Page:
“Before the Bernie Madoff debacle, the OSC was constantly being criticized about being a patsy relative to the US regulators,” he says. “The SEC was always aggressive, they were always chasing after people – even Canadians – apparently with more alacrity and success that our own regulators, and the OSC was really under pressure. The OSC was bringing cases and losing.
“The OSC won a couple of cases including a mutual-fund case where defense counsel was running around saying the OSC was going to get killed, and they started to get greater confidence. Then the US got a big finger in its eye over Madoff, where the hell was the SEC? And suddenly the OSC was breathing a sigh of relief.”
The post-Madoff honeymoon didn’t last long, however. Just before Labor Day 2014, an OSC panel handed the staff a high-profile defeat in an enforcement action involving Baffinland Iron Mines Corp.
The decision sets out important guidance for the test for insider trading in M&A negotiations but just as importantly, according to several senior securities litigators, it appears to herald a new era of restraint by the OSC commissioners who preside over many enforcement prosecutions.
> Baffinland involved insider trading and tipping allegations against two well-connected mining executives: Jowdat Waheed, a former chief executive of Sherritt International, and Bruce Walter, a friend and veteran deal maker involved in the formation of Barrick Gold in the 1980s.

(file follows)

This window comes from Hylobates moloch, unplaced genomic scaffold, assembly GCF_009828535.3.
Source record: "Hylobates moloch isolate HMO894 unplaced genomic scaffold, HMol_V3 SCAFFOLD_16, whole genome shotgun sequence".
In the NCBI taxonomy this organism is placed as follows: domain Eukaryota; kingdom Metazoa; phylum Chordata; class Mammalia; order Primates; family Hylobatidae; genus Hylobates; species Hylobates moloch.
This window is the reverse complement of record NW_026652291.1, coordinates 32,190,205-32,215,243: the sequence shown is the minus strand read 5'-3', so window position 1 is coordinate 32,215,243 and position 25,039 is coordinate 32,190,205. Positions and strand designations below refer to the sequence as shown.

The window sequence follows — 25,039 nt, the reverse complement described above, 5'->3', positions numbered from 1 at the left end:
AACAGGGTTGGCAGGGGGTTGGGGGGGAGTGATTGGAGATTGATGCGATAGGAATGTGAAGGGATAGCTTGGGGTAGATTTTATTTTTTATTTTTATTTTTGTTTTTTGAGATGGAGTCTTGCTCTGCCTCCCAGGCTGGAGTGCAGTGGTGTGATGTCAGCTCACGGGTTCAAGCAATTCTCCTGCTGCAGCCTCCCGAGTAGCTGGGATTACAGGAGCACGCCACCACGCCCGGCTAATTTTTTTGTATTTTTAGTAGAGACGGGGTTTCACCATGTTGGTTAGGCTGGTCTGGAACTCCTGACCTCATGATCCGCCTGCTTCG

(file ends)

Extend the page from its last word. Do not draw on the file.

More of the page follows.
Baffinland retained Waheed as a strategic consultant in the first half of 2010 to advise the CEO and board on developing its mining property.
During that time he learned the junior miner was negotiating a potential strategic partnership with ArcelorMittal S.A. and that the negotiations were not going well.
In July, his retainer ended, he approached Walter about making a potential acquisition involving Baffinland.
They formed Nunavut Iron Ore Acquisition, acquired a toehold position in the company and, in September that same year, launched an unsolicited take-over bid. Waheed was the acquisition company’s president and chief executive, Walter its chairman.